Chapter 38




Galgenberg, Aug. 7th.

Dear Mr. Anstruther,—It is pleasant of you to take the trouble to emulate our neighbor and tell me that you too think me intelligent. You put it, it is true, more elaborately than he does, with a greater embroidery of fine words, but I will try to believe you equally sincere. I make you a profound Knix,—it's a more expressive word than curtsey—of polite gratitude. But it is less excellent of you to add on the top of these praises that I am adorable. With words like that, inappropriate, and to me eternally unconvincing, this correspondence will come to an abrupt end. I shall not write again if that is how you are going to play the game. I would not write now if I were less indifferent. As it is, I can look on with perfect calm, most serenely unmoved by anything in that direction you may say to me; but if you care to have letters do not say them again. I shall never choose to allow you to suppose me vile.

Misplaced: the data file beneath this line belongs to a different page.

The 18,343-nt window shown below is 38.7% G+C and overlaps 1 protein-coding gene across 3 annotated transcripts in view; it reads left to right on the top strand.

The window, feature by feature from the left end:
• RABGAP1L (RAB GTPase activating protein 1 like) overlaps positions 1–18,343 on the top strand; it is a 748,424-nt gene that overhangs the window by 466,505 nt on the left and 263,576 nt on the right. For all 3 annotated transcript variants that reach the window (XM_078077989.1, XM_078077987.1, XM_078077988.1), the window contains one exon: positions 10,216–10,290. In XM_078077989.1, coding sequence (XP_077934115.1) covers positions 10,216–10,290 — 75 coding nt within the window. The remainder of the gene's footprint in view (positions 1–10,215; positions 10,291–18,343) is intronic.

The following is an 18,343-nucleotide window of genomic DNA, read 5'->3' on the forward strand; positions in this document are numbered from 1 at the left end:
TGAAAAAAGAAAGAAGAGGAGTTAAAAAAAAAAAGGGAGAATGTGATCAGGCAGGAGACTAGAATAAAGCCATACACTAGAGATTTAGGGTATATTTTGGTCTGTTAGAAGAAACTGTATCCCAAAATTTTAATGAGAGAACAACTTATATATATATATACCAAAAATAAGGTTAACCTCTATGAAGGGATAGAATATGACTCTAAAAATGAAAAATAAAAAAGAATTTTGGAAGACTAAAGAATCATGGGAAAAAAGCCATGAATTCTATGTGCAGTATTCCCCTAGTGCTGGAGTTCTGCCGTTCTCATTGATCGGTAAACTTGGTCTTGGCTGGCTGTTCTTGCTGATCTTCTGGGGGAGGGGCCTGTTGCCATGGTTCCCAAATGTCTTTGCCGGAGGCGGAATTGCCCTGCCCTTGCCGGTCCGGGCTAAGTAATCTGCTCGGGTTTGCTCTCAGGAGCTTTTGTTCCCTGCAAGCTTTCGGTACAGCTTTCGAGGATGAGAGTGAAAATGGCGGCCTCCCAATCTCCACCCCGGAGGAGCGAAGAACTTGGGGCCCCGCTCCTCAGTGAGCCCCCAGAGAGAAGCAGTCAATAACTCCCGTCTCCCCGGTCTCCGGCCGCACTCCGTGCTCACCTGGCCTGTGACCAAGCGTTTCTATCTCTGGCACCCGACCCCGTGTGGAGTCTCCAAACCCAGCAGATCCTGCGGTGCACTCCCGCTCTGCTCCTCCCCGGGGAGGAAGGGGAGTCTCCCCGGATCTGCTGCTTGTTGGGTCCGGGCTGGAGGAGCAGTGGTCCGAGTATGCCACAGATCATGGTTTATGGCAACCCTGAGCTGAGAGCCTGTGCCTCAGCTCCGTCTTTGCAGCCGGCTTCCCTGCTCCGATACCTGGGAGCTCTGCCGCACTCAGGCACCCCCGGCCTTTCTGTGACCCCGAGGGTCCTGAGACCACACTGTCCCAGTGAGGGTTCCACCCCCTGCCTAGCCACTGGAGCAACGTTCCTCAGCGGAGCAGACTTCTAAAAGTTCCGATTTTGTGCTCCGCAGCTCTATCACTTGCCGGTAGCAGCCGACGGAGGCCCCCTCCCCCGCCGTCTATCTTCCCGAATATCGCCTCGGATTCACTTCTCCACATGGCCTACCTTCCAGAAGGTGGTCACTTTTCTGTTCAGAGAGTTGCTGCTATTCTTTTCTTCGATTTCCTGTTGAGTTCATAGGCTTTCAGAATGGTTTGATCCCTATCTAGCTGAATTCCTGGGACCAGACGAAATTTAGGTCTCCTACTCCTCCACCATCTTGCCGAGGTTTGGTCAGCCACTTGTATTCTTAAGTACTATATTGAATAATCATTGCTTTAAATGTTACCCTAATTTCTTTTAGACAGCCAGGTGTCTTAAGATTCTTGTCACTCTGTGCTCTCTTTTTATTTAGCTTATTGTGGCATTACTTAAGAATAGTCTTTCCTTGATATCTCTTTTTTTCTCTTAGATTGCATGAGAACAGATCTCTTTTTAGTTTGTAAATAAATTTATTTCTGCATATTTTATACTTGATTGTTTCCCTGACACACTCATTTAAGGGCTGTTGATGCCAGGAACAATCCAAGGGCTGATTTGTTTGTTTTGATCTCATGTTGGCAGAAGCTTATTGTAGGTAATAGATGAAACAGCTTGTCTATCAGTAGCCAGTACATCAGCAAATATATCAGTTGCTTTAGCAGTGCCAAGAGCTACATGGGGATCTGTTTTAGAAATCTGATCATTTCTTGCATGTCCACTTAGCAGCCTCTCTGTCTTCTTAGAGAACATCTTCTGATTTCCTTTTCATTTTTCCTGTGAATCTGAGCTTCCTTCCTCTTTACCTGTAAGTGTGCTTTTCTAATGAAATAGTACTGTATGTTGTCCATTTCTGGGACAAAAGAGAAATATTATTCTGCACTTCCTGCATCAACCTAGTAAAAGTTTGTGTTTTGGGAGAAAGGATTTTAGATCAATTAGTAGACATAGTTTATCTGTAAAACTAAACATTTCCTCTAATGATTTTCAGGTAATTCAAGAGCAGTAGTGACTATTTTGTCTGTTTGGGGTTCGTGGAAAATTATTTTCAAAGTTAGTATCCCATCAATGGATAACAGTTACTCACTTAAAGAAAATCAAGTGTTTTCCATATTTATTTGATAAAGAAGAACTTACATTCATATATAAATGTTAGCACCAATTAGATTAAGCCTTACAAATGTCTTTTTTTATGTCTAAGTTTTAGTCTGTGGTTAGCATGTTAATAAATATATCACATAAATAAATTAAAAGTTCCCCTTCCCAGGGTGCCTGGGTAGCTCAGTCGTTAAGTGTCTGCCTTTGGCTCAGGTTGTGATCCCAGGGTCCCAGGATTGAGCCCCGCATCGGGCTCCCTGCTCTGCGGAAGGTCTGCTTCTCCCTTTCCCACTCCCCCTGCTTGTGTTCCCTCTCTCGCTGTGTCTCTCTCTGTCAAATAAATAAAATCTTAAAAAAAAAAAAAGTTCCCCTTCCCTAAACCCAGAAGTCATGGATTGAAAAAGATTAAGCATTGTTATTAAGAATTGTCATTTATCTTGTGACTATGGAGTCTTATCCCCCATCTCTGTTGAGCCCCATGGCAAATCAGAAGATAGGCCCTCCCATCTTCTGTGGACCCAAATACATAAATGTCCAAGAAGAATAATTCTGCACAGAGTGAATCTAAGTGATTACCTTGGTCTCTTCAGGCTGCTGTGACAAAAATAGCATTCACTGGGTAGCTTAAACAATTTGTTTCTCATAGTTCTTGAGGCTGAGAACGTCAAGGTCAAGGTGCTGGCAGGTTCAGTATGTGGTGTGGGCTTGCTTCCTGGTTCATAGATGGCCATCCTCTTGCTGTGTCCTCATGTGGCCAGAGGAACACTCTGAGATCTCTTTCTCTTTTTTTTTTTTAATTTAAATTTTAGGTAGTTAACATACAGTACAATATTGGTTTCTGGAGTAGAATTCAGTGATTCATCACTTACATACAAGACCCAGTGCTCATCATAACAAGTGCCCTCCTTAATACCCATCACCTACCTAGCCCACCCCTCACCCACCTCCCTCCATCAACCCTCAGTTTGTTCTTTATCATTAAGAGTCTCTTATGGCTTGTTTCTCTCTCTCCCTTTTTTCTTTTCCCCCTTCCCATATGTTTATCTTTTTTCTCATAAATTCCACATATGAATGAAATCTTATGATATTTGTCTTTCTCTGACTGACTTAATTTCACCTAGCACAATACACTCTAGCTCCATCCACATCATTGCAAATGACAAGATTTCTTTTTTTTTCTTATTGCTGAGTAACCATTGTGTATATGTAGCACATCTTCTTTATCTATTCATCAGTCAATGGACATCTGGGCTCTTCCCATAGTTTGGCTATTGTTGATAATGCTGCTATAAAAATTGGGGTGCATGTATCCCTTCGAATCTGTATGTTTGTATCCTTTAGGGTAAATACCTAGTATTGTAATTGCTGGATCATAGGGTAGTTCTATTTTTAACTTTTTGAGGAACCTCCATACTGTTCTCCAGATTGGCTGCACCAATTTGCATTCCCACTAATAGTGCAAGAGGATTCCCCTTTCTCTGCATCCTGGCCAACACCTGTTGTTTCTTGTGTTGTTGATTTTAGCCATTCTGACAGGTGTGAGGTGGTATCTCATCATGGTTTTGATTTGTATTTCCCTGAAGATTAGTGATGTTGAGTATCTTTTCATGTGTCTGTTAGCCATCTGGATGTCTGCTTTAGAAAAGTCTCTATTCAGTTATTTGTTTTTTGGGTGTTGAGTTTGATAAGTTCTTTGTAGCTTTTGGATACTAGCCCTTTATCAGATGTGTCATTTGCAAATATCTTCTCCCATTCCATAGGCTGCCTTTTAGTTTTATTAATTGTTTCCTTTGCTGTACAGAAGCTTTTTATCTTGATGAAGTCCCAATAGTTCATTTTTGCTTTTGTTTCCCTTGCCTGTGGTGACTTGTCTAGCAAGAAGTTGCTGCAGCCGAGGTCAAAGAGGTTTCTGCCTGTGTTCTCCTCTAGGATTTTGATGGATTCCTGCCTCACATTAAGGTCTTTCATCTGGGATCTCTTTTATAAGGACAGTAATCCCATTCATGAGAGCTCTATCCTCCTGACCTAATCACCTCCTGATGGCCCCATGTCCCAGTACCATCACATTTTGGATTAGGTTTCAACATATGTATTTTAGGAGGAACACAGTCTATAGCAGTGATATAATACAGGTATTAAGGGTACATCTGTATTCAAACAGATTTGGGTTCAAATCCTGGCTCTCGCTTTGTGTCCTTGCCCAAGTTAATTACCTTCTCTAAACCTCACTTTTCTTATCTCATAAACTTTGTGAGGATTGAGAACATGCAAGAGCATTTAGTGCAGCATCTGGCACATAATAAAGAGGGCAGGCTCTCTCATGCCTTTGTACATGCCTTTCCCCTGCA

Yours sincerely,

ROSE-MARIE SCHMIDT.






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